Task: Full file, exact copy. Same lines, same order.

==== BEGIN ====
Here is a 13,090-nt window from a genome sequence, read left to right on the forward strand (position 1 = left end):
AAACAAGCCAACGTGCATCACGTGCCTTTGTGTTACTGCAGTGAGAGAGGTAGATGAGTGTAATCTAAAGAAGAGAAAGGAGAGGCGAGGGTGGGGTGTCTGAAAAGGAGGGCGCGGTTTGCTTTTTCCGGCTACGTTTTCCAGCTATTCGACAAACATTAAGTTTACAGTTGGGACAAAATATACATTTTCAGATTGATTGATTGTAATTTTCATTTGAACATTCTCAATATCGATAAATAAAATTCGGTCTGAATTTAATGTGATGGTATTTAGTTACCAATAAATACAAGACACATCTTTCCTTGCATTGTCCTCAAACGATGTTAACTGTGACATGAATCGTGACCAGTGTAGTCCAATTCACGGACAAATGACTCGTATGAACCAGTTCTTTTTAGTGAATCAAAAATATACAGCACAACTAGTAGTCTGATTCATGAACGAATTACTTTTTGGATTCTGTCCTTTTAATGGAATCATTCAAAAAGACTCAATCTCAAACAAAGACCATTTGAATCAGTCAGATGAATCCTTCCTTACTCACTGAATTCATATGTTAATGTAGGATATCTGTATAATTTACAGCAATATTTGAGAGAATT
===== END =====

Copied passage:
Here is a 13,090-nt window from a genome sequence, read left to right on the forward strand (position 1 = left end):
AAACAAGCCAACGTGCATCACGTGCCTTTGTGTTACTGCAGTGAGAGAGGTAGATGAGTGTAATCTAAAGAAGAGAAAGGAGAGGCGAGGGTGGGGTGTCTGAAAAGGAGGGCGCGGTTTGCTTTTTCCGGCTACGTTTTCCAGCTATTCGACAAACATTAAGTTTACAGTTGGGACAAAATATACATTTTCAGATTGATTGATTGTAATTTTCATTTGAACATTCTCAATATCGATAAATAAAATTCGGTCTGAATTTAATGTGATGGTATTTAGTTACCAATAAATACAAGACACATCTTTCCTTGCATTGTCCTCAAACGATGTTAACTGTGACATGAATCGTGACCAGTGTAGTCCAATTCACGGACAAATGACTCGTATGAACCAGTTCTTTTTAGTGAATCAAAAATATACAGCACAACTAGTAGTCTGATTCATGAACGAATTACTTTTTGGATTCTGTCCTTTTAATGGAATCATTCAAAAAGACTCAATCTCAAACAAAGACCATTTGAATCAGTCAGATGAATCCTTCCTTACTCACTGAATTCATATGTTAATGTAGGATATCTGTATAATTTACAGCAATATTTGAGAGAATT